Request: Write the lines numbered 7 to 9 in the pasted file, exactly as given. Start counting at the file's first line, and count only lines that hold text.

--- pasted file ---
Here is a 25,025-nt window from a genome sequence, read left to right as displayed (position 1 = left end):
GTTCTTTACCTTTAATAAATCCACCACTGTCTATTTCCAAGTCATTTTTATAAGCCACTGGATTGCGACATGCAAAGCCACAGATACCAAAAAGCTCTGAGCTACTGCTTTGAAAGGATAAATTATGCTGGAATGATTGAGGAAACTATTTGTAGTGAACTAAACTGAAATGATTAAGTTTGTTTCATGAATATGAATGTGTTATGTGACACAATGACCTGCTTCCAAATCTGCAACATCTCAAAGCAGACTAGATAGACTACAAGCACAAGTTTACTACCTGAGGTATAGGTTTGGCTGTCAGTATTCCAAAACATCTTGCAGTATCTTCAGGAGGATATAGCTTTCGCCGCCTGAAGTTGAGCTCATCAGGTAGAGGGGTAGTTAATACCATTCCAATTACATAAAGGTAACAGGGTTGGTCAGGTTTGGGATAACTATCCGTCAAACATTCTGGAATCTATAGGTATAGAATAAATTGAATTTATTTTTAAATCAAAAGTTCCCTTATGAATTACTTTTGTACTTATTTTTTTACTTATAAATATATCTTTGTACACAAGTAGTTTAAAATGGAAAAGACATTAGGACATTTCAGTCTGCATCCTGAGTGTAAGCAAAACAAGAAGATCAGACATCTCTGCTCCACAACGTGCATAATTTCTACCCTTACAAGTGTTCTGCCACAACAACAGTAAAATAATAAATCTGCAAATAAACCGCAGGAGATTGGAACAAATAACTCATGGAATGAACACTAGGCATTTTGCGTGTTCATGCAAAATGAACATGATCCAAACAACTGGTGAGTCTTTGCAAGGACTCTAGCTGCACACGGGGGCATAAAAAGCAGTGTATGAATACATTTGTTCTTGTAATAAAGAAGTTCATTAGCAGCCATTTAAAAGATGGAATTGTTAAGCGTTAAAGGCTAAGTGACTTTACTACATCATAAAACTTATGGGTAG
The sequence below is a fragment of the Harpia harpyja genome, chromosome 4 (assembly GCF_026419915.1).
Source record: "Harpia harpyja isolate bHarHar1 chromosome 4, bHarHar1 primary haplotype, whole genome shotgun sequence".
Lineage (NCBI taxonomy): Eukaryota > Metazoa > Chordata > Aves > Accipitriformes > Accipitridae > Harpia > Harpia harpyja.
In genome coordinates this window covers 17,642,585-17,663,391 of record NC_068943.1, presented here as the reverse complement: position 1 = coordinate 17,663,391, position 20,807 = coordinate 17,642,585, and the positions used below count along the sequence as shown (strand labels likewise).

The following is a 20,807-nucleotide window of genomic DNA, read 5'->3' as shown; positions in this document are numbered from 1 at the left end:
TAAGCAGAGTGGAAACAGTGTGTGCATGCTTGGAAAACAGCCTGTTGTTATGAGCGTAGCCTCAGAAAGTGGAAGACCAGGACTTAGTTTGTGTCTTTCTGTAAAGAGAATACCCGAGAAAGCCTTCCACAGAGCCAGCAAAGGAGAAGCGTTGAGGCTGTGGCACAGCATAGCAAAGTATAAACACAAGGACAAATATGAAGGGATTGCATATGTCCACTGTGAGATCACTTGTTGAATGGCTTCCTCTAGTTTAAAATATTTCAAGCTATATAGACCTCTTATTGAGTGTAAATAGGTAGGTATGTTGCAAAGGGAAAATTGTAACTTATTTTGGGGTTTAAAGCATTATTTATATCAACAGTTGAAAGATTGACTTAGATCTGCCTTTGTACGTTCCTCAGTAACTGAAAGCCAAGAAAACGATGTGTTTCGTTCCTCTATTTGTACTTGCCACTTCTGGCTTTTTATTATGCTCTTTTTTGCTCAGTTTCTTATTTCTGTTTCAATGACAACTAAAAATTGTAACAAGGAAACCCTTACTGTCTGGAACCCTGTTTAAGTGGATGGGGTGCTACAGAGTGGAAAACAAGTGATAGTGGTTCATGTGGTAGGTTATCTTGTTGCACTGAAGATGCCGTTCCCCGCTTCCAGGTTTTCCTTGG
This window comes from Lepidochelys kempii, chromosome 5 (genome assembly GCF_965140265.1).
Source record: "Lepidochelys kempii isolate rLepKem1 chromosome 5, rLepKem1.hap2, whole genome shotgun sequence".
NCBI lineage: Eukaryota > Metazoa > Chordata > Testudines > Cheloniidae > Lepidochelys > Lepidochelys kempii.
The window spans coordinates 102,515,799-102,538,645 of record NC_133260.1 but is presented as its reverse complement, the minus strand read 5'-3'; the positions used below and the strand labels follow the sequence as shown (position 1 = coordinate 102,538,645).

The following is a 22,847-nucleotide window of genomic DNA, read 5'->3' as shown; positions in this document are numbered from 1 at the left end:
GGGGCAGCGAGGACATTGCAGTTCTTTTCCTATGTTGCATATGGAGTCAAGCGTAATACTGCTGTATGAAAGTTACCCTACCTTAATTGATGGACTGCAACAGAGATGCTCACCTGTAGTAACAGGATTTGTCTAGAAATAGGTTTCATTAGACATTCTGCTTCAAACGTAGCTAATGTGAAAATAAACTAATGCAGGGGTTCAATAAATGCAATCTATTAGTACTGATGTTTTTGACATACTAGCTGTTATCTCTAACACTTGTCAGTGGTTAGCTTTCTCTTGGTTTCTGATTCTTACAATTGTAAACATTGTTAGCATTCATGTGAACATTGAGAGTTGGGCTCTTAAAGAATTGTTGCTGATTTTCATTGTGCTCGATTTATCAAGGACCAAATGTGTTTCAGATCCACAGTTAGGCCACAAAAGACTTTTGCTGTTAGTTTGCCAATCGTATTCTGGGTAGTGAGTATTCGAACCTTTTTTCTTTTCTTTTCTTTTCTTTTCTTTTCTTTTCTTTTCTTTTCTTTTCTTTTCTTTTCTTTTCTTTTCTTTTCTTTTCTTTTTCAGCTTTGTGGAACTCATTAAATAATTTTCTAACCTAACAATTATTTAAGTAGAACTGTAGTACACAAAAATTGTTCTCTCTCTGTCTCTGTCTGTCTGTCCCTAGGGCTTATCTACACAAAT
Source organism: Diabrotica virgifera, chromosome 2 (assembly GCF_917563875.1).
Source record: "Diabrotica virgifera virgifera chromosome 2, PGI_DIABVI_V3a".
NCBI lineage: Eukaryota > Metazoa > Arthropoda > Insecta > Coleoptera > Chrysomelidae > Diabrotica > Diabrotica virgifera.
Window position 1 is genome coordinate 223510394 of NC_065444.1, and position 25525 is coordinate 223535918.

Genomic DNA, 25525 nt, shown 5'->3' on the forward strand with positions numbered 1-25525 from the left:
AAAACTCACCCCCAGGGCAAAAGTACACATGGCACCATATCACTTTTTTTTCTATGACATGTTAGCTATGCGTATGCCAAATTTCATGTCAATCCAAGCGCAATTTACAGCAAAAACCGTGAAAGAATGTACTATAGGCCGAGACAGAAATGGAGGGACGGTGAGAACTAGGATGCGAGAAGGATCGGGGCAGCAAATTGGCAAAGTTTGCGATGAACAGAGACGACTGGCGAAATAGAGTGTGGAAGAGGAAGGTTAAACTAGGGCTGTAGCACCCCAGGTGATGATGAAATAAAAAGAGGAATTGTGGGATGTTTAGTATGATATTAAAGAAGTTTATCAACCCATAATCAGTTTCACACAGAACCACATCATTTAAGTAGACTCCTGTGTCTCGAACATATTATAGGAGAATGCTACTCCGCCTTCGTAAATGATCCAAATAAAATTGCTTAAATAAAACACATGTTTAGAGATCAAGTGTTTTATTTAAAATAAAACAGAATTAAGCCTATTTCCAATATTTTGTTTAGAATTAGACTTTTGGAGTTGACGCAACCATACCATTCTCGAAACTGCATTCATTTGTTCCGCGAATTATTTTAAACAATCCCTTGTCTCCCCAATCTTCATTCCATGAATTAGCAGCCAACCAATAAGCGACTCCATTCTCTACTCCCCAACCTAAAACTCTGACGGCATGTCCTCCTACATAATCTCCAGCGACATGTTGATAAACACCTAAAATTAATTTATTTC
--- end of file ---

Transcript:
The following is a 20,807-nucleotide window of genomic DNA, read 5'->3' as shown; positions in this document are numbered from 1 at the left end:
TAAGCAGAGTGGAAACAGTGTGTGCATGCTTGGAAAACAGCCTGTTGTTATGAGCGTAGCCTCAGAAAGTGGAAGACCAGGACTTAGTTTGTGTCTTTCTGTAAAGAGAATACCCGAGAAAGCCTTCCACAGAGCCAGCAAAGGAGAAGCGTTGAGGCTGTGGCACAGCATAGCAAAGTATAAACACAAGGACAAATATGAAGGGATTGCATATGTCCACTGTGAGATCACTTGTTGAATGGCTTCCTCTAGTTTAAAATATTTCAAGCTATATAGACCTCTTATTGAGTGTAAATAGGTAGGTATGTTGCAAAGGGAAAATTGTAACTTATTTTGGGGTTTAAAGCATTATTTATATCAACAGTTGAAAGATTGACTTAGATCTGCCTTTGTACGTTCCTCAGTAACTGAAAGCCAAGAAAACGATGTGTTTCGTTCCTCTATTTGTACTTGCCACTTCTGGCTTTTTATTATGCTCTTTTTTGCTCAGTTTCTTATTTCTGTTTCAATGACAACTAAAAATTGTAACAAGGAAACCCTTACTGTCTGGAACCCTGTTTAAGTGGATGGGGTGCTACAGAGTGGAAAACAAGTGATAGTGGTTCATGTGGTAGGTTATCTTGTTGCACTGAAGATGCCGTTCCCCGCTTCCAGGTTTTCCTTGG
This window comes from Lepidochelys kempii, chromosome 5 (genome assembly GCF_965140265.1).